I feel like if I’m going to talk about having chronic pain for the past 10 years, I need to also talk about The Wife. Like everyone else who gets married, we stood in front of our friends and family and promised to love each other in sickness and in health. Granted, we were both deep into our thirties when we married, but still, if you’ve been lucky, you don’t really think of the sickness part when you’re making those vows. You may joke about changing each other’s diapers or wiping each other’s asses when y’all’re in your eighties, but you don’t spend a lot of time dwelling on the logistics of the “in sickness” part.
My wife would, quite literally, walk through a mile of broken glass barefoot for me. She is madly in love with me and fiercely loyal. I call her “my little bulldog,” but really she’s more like a pit bull---dedicated to protecting me and making me happy. I’m not bragging; it’s just the way it is. Her slavish dedication to my happiness can best be illustrated by this amusing anecdote. After we’d been together for about a year, we were picking around on the internet and found a site that has optical illusions---like one person sees an old man and another sees a young girl? Those kind. We get to the picture below and as I scream “ME!” she screams “YOU!” at the *exact* same time.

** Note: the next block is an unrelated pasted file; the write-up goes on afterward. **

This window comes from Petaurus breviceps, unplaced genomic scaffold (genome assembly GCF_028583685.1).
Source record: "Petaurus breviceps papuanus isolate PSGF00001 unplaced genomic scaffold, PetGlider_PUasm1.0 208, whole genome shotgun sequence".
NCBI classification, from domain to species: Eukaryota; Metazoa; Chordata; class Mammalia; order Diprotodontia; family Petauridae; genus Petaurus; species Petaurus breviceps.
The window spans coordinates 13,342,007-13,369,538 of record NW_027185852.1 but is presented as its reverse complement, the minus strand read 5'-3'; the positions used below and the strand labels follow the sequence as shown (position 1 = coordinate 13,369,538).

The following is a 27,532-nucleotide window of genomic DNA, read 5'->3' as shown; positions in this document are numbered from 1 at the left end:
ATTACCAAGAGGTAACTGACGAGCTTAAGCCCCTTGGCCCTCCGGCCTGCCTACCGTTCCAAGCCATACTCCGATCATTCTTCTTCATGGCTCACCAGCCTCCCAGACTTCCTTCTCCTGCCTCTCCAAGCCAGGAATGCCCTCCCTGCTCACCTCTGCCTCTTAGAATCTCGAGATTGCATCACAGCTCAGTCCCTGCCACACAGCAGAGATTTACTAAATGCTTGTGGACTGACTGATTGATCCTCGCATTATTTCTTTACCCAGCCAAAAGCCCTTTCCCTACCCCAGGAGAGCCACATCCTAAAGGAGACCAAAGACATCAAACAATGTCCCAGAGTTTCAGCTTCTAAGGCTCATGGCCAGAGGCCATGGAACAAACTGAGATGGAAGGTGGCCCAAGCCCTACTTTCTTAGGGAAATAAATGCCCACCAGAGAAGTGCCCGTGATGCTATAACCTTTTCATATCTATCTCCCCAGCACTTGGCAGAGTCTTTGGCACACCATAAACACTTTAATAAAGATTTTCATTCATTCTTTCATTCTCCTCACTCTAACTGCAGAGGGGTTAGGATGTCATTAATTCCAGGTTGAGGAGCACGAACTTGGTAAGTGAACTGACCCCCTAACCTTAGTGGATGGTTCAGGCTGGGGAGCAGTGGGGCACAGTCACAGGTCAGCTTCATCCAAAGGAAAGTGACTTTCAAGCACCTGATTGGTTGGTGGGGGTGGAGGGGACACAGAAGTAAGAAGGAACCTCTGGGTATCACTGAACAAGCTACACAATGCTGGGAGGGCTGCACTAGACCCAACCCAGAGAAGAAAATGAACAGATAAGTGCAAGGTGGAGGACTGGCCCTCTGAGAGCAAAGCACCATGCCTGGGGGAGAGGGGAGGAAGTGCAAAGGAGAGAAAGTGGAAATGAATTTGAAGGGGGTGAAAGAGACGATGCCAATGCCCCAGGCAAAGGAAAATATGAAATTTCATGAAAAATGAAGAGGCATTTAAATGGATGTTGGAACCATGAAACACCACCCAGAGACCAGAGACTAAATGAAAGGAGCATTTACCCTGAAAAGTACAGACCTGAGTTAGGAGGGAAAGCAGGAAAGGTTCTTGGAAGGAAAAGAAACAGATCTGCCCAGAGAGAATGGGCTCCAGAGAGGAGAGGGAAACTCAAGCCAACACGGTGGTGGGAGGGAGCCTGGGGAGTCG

Proof that, at any given time, my wife and I are thinking about the same thing.
When this whole pain with my feet started, we were both optimistic. “We’ll just find the right doctor who will give you a diagnosis and then we can treat whatever this is,” we thought. At the time, I was young enough that there’d never been anything seriously wrong with me, so I assumed this would be a no brainer.